W3C home > Mailing lists > Public > www-style@w3.org > August 2001

problem with css-positioning

From: Daniel Hiester <alatus@earthlink.net>
Date: Wed, 1 Aug 2001 14:16:14 -0700
Message-ID: <01a801c11acf$341490c0$6e27b3d1@sol>
To: "www-style" <www-style@w3.org>
I'm still a newbie in the style forum, so please understand in advance.

It seems to me that it has been the will of the structuralist school of web
design to stop using the TABLE element for formatting page layout. They
advocate using stylesheets to do this instead. But there are still some
serious gaps in stylesheet implementations, and maybe even in the spec
itself, which prevent this alternative from being plausible.

I came up with an idea while reading section 9.1 of the CSS Level 2
specification. It states:
"The height of the initial containing block may be specified with the
'height' property for the root element. If this property has the value
'auto', the containing block height will grow to accommodate the document's
content. "
I think it would be quite useful to designers, increase the popularity of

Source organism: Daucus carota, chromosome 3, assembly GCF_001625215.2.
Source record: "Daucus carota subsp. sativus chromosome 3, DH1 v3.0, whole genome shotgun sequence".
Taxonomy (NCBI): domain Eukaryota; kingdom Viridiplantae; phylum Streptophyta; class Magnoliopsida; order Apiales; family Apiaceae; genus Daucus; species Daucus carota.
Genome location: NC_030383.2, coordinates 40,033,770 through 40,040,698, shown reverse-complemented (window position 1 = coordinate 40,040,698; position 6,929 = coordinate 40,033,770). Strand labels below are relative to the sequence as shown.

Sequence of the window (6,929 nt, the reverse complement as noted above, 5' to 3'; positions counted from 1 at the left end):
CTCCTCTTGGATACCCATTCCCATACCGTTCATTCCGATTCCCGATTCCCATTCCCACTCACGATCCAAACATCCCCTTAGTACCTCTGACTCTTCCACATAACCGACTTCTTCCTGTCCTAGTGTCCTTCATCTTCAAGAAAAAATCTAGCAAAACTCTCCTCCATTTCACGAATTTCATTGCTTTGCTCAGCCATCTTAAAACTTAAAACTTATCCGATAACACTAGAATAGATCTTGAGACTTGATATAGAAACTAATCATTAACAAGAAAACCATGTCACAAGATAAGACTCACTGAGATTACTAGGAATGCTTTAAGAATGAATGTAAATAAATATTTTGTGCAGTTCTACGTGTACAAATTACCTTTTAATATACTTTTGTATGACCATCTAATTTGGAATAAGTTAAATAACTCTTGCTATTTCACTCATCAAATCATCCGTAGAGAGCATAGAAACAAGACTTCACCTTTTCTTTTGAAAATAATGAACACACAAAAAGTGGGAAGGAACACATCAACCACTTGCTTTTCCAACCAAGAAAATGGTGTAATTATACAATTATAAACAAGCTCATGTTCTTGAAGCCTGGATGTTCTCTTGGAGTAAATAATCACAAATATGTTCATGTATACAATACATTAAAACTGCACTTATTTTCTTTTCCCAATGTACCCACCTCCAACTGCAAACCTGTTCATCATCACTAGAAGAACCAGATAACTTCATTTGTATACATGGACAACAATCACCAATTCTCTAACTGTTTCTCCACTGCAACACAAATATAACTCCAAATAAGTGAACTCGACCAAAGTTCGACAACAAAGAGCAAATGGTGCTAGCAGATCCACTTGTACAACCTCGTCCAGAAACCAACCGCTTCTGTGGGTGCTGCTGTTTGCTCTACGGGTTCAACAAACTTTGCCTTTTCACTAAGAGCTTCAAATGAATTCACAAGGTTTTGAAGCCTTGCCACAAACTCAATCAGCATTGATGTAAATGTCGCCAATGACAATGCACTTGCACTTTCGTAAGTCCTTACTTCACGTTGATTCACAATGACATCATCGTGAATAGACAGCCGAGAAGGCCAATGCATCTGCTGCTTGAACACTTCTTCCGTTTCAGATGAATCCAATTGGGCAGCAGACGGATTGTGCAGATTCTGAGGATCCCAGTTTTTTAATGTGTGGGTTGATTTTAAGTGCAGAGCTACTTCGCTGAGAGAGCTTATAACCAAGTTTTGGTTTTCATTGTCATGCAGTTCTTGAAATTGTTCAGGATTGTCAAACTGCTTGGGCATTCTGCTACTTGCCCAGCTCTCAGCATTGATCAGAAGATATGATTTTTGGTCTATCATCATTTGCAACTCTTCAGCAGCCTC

CSS positioning, and promote better-structured HTML documents, if setting
the 'height' property for the root element to 'window' sets that to be the
root element to be the height of the window. The height of the root element
would /not/ increase with the height of the document, but it would be
scrolled using the overflow property. Same for width. For example:

body { height: window; width: window }
.navigation { position: absolute; left: 0px; width: 180px; top: 0px }
.content { position: absolute; left: 185px; right: 5px; width: auto; top:
30px; bottom: 20px; height: auto }

Now, I know that the www-html forum never likes a new idea, but I think this
is a good idea, and a good thing for stylesheets, and I firmly believe it
would be good to see it come along, even if it takes a few years to design
and implement the idea.

What do the style experts of this forum think?

Received on Wednesday, 1 August 2001 17:08:11 UTC

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